Short Name
LPPSPAT1
Version Number
8

Landscape Position Project at North Temperate Lakes LTER: Fish 1998 - 1999

Abstract
As part of the Landscape Position Project, we conducted fish sampling on each of 26 lakes using a variety of gear types. Sampling was conducted beginning in the 3rd week in June and running through the endof July in 1998. In 1999, sampling was conducted from early July through August. We used vertical gillnets of various mesh sizes (19, 32, 51, 64, 89-mm stretch mesh) to sample pelagic fishes. The nets were fished in the deep basin of each lake for one diel cycle. We used fyke nets to sample fishes in the shallow near shore areas. Three nets were set, one each at differing locations defined by substrate type (muck, sand and cobble) for one diel cycle. Three crayfish traps were set along side each of the fyke nets. We performed electrofishing over two, 30 minute transects along the near shore area between 0.3 and 1.5-m in depth. Our goal was to capture, identify and measure as many game and non-game fish species as possible Sampling Frequency: one survey on each lake in late June through August of 1998 or 1999 Number of sites: 26
Core Areas
Dataset ID
100
Date Range
-
LTER Keywords
Maintenance
completed
Metadata Provider
Methods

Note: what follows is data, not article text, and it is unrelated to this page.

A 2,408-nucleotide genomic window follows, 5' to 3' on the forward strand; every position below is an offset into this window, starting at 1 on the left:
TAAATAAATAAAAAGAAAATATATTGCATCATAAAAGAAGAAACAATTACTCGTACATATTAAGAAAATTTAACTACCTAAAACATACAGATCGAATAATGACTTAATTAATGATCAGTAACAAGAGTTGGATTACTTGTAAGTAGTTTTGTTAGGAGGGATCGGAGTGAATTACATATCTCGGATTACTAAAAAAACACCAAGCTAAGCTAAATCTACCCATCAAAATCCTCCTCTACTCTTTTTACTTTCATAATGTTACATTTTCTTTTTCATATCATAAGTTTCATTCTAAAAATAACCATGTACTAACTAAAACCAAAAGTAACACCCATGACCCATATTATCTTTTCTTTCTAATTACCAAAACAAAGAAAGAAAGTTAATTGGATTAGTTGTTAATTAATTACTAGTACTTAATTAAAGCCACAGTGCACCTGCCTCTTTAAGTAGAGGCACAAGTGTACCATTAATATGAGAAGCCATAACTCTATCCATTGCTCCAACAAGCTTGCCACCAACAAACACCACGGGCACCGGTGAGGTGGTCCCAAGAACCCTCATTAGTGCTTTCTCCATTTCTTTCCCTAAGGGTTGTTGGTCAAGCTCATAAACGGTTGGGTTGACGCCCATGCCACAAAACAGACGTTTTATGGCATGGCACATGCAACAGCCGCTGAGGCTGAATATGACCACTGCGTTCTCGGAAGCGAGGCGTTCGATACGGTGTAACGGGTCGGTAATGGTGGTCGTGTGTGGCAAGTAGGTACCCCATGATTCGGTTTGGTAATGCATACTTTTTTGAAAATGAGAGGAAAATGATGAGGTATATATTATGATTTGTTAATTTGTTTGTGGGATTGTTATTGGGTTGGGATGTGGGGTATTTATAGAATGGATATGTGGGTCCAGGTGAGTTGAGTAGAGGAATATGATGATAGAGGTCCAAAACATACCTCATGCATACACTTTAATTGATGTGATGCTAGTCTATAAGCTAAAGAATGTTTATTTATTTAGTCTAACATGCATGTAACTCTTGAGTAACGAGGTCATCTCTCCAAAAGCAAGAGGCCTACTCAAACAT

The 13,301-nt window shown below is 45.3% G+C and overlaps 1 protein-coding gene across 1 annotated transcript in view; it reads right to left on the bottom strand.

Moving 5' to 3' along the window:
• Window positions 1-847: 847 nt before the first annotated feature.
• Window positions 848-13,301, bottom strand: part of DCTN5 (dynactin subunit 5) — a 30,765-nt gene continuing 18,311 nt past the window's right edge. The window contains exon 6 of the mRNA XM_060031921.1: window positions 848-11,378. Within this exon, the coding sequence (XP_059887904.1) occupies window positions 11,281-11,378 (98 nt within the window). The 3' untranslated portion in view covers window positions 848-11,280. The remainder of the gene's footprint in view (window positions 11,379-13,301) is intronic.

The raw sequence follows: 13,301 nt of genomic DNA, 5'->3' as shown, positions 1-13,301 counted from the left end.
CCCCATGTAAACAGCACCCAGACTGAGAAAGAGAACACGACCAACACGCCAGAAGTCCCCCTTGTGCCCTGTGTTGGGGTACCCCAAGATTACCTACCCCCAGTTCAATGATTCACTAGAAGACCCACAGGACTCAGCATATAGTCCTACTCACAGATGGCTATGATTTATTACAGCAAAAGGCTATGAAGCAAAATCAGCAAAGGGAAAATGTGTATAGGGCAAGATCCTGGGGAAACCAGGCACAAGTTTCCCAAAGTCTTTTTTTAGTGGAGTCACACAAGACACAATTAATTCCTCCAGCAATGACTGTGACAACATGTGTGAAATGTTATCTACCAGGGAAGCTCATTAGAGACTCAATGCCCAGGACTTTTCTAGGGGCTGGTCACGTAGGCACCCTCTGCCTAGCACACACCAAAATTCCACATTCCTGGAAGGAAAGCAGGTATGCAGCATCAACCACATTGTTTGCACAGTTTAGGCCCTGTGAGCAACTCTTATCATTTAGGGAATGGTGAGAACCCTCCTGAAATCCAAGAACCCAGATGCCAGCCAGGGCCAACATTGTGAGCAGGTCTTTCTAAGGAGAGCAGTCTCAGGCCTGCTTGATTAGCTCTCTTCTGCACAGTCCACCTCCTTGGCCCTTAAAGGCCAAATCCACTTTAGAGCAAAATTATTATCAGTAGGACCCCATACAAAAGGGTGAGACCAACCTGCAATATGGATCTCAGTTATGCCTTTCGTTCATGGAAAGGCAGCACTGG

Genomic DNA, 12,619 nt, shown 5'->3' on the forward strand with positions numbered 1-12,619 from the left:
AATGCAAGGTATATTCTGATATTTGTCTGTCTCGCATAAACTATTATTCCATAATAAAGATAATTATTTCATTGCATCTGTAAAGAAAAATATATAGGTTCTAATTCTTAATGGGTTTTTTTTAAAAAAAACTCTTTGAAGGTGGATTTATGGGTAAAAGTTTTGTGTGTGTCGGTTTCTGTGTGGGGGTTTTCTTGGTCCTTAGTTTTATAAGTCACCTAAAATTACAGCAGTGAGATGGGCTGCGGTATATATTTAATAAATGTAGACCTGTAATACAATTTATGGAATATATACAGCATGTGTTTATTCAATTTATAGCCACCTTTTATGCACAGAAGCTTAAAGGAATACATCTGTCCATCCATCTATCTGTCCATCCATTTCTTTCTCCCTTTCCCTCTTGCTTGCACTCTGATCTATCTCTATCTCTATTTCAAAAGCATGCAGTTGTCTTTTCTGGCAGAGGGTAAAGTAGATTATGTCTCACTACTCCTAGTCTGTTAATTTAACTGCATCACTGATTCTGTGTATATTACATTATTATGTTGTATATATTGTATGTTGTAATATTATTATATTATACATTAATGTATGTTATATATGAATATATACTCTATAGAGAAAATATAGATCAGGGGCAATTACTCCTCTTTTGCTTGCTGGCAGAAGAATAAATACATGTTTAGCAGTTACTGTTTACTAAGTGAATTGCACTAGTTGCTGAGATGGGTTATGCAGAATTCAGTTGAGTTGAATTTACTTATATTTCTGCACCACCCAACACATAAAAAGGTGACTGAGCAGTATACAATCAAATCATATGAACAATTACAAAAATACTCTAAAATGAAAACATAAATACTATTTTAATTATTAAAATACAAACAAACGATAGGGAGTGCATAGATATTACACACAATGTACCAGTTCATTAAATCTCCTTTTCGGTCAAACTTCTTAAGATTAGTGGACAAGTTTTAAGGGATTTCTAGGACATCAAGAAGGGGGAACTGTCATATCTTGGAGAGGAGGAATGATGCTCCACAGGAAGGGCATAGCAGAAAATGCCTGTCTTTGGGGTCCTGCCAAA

Fish SamplingFish sampling was conducted on each lake at least one month after thermal stratification had taken place, beginning on the 3rd week in June and running through the 3rd week in July. This was done to minimize the effects of winter stress and spawning on fish weight given their length. Several gears were employed to estimate fish diversity in each lake, each being effective at catching a different set of fishes.Vertical gillnets were employed to sample pelagic fishes. A spectrum of mesh sizes (19, 32, 51, 64, 89-mm stretch mesh) were used, with each mesh size effectively catching a different size range of fish. The nets were fished in the deep basin of each lake for one diel cycle.Fyke nets were employed to sample fishes in the shallow near shore areas. Mini fyke nets with a mouth opening 0.75-m high by 1.25-m wide constructed with 4-mm delta mesh, with a 1-m by 5-m single lead were set so as the lead ran perpendicular from shore and that the mouth sat in approximately 1-m of water. There were 3 nets set at differing locations defined by substrate type (muck, sand and cobble) for one diel cycle. Three crayfish traps were set along side each of the fyke nets so as to sample the same habitat type sampled by each fyke net.Electrofishing occurred in the near shore area between 0.3 and 1.5-m in depth. Two 30 minute transects were performed such that a variety of substrate types were sampled. The dipnets used to net fish during electrofishing consisted of 4-mm delta mesh and were capable of retaining small fishes (down to 20-mm). Our goal was to capture and identify as many game and non-game fish species as possible.Fish ProcessingFish caught in each gear type were processed by measuring mass and total length of all fish of each species; however, a subset of each species was measured when the catch rate was high. Two fish in each 5-mm size class for each species were weighed and length measurements were taken so as to collect weight measurements for a wide size range of each species. If the catch of a given species in a given size class (small, medium or large) within a particular set or electro-shocking run exceeded 30 fish, 30 were measured for each species. Those not measured for length in each size class were counted and recorded so as to associate them with those that were measured to allow length frequency distributions to be generated while expediting our processing and avoiding redundant weight and length measuring. Each fish was identified to genus and species using the taxonomic key in Becker (1983). Any game fish killed were turned over to the appropriate Department of Natural Resource Game Warden.